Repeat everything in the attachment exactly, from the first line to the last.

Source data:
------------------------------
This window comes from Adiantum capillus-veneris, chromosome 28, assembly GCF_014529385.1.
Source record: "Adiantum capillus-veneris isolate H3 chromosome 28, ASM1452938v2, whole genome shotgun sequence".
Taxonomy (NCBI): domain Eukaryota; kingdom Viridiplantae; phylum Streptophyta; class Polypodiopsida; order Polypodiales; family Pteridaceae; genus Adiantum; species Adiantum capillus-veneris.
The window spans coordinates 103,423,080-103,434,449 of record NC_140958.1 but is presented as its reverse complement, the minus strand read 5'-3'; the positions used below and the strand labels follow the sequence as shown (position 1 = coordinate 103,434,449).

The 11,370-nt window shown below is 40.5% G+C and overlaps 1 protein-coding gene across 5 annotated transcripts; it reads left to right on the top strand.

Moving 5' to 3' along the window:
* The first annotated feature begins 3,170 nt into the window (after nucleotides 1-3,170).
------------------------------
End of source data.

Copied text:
This window comes from Adiantum capillus-veneris, chromosome 28, assembly GCF_014529385.1.
Source record: "Adiantum capillus-veneris isolate H3 chromosome 28, ASM1452938v2, whole genome shotgun sequence".
Taxonomy (NCBI): domain Eukaryota; kingdom Viridiplantae; phylum Streptophyta; class Polypodiopsida; order Polypodiales; family Pteridaceae; genus Adiantum; species Adiantum capillus-veneris.
The window spans coordinates 103,423,080-103,434,449 of record NC_140958.1 but is presented as its reverse complement, the minus strand read 5'-3'; the positions used below and the strand labels follow the sequence as shown (position 1 = coordinate 103,434,449).

The 11,370-nt window shown below is 40.5% G+C and overlaps 1 protein-coding gene across 5 annotated transcripts; it reads left to right on the top strand.

Moving 5' to 3' along the window:
* The first annotated feature begins 3,170 nt into the window (after nucleotides 1-3,170).